Being your own boss, bringing ideas to life, and hustling to hit goals are just some of the thrills of entrepreneurial pursuit. And while it might be easy to picture yourself having your own business, getting it to prosper takes hard work and time. One way to factor in your success is to establish an entrepreneur salary.
It’s worth mentioning that only 49 percent of entrepreneurs pay themselves a salary, and those who do make an average of $44,000 a year in the United States. If you want to maximize your earnings by paying yourself first, follow this guide to learn how much entrepreneurs make in each city, and what the steps are to building an entrepreneurship salary.
What Is the Salary of an Entrepreneur?
The average entrepreneur salary in the United States is $44,000, though salary can vary between $16,500 to $184,500 and depends on various factors including skills, experience, and location. As you gain more experience, your entrepreneur salary has a chance of increasing as well.
Why Should You Pay Yourself a Salary?
Many entrepreneurs see owning a business as a passion and might forgo paying themselves a salary. However, establishing an entrepreneur salary can be seen as a way to reward your hard work and accomplishments. After all, you put a lot of work into your business, and you deserve to be paid for it.
Still, it’s important to draw a boundary between the business and your personal finances and create a strategy to pay yourself a salary. Not paying yourself can distort your company’s true earnings, since your salary should be a part of the company budget.
5 Steps to Building an Entrepreneur Salary
Rewarding yourself for your hard work does come with some planning. When it comes time to manage your business finances, follow these steps to set your entrepreneurship salary:
Step 1: Separate Your Personal and Business Finances
It can be easy to mix up your personal and business finances if there’s not a defined line between the two. Having a set plan to track your business income and expenses is the first step to building your entrepreneur salary.
Start with opening a business bank account, and move all of your company’s income and expenses to it. You can also apply for a business credit card to help build credit.
Step 2: Find Out How to Pay Yourself First
Paying yourself an entrepreneurship salary can prove that your financial well-being depends on the success of your business, and shows to employees and investors that you are committed to it. In addition to that, it indicates to the IRS that your business is legitimate.
Establishing an entrepreneur salary from the beginning will help you keep accurate financial records and help you paint a better picture of what the company’s costs are and what issues need to be addressed.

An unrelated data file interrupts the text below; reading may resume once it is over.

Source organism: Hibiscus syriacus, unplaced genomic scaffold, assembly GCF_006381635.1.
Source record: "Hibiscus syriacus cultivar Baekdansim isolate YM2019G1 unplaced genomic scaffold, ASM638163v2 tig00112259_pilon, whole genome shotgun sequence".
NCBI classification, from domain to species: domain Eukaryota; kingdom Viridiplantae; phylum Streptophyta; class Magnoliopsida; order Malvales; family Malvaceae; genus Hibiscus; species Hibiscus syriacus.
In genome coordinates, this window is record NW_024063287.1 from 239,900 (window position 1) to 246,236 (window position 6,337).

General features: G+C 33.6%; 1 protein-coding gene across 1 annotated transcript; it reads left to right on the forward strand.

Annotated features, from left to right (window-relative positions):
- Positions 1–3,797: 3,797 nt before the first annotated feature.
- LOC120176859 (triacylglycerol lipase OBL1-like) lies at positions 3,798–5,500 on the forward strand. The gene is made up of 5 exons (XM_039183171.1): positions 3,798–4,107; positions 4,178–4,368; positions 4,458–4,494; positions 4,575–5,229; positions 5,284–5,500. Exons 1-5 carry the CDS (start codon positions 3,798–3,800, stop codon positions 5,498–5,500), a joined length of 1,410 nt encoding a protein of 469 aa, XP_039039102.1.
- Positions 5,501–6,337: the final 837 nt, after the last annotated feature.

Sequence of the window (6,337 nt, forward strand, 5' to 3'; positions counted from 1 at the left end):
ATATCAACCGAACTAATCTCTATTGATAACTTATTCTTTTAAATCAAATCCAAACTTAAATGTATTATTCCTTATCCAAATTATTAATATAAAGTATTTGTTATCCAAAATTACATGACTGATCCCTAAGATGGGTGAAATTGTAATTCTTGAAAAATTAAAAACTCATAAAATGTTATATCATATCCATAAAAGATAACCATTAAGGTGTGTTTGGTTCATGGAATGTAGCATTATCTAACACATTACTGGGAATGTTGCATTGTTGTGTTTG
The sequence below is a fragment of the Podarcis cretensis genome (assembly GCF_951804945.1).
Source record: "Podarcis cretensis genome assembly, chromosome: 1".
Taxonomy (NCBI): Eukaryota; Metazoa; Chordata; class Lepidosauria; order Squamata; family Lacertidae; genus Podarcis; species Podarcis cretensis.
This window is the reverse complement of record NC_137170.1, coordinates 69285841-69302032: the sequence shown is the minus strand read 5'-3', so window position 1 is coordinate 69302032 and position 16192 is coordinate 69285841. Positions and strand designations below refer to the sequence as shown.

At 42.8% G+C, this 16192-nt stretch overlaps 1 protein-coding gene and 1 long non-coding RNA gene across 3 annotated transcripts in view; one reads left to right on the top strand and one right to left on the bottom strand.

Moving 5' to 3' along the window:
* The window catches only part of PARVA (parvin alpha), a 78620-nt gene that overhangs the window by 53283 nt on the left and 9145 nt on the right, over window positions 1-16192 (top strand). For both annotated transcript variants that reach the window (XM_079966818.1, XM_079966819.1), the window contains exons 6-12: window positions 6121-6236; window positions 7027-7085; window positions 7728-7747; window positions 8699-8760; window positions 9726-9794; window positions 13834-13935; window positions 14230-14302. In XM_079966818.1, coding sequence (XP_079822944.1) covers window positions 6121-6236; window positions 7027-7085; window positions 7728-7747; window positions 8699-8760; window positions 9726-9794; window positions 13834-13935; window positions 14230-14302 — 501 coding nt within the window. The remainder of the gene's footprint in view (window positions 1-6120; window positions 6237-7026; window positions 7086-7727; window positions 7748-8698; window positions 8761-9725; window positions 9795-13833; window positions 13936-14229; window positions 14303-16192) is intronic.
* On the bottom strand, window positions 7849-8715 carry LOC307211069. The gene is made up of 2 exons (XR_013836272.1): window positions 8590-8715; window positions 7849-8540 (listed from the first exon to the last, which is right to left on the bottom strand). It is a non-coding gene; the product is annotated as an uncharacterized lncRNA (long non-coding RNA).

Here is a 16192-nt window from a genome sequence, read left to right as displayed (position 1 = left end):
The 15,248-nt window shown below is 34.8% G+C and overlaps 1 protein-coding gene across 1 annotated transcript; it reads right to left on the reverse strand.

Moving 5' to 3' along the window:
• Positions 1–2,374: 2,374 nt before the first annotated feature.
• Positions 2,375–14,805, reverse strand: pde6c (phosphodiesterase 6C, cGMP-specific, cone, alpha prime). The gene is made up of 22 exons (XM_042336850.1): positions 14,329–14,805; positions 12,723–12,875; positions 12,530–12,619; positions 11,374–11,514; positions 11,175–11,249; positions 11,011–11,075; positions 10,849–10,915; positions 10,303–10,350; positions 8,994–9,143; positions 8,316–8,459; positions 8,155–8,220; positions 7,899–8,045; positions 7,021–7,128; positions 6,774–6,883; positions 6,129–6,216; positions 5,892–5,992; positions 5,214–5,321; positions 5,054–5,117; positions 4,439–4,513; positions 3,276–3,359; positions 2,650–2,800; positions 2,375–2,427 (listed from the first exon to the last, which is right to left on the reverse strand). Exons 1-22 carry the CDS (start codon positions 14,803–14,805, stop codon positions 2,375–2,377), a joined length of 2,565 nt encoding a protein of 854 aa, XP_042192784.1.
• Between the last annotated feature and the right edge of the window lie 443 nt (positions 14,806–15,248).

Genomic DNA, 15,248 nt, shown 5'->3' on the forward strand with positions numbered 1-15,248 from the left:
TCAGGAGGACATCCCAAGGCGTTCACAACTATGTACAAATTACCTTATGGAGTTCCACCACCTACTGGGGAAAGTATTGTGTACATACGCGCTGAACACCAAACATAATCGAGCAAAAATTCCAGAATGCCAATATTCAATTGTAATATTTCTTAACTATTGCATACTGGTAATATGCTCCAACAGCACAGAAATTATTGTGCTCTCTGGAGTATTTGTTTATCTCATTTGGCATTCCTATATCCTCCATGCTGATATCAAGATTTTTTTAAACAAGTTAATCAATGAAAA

It takes some research to figure out how much you should be paying yourself. According to the IRS, all employers must receive a reasonable compensation, which is essentially something comparable to wages of employees with a role similar to yours.
Start your research by looking at how much similar entrepreneurs are being compensated for in your area. You can also research positions that align with yours in other companies or ask other business owners in your industry.
It can also be beneficial to take a look at your personal finances and figure out what you need to cover basic living expenses. You might also consider setting your entrepreneur salary as a percentage of your business’s profits, in case you’re concerned about covering fluctuating expenses.
When deciding how much to pay yourself, it’s important to take taxes into account. There are advantages and disadvantages of taking a payout or reinvesting in your company.
Consulting with an accountant can be a good way to figure out which tax regulations affect your type of business entity. They will guide you through how to make the most of your deductions, shareholder distributions, and any other tax breaks.
Now it’s time to plan when you will be getting paid. Scheduling your paychecks will help you manage your business’s expenses better.
Generally, companies will schedule employees’ pay on a weekly or monthly basis. Talking to your accountant can help you decide if it’s better to pay yourself weekly, twice a month, or monthly.
Having a consistent schedule can also help you manage your finances. Additionally, it will assure the IRS that everything is being accounted for since inconsistent withdrawals could potentially trigger a tax audit of your company.
Step 3: Pick a Payment Method
You also need to decide how you will pay yourself. It’s worth noting that IRS ownership compensation requirements differ depending on your type of business entity:
- Sole proprietorship: One person or a married couple is the sole business owner.
- General partnership: An entity with two or more business owners. They agree to unlimited liability and all of them assist with day-to-day operations.
- Limited partnership: An entity with two or more business owners, with at least one being a limited partner. They agree to limited liability and the limited partner doesn’t assist with day-to-day operations.
- C corporation: An independent legal entity separate from the business owners.
- S corporation: An independent legal entity separate from the business owners; owners report revenue as personal income.
- Limited liability company (LLC): Combines the simplicity of a partnership with the personal liability protection of a corporation.
Once you’ve identified the type of business you have, you can choose between the two main methods to pay yourself an entrepreneur salary.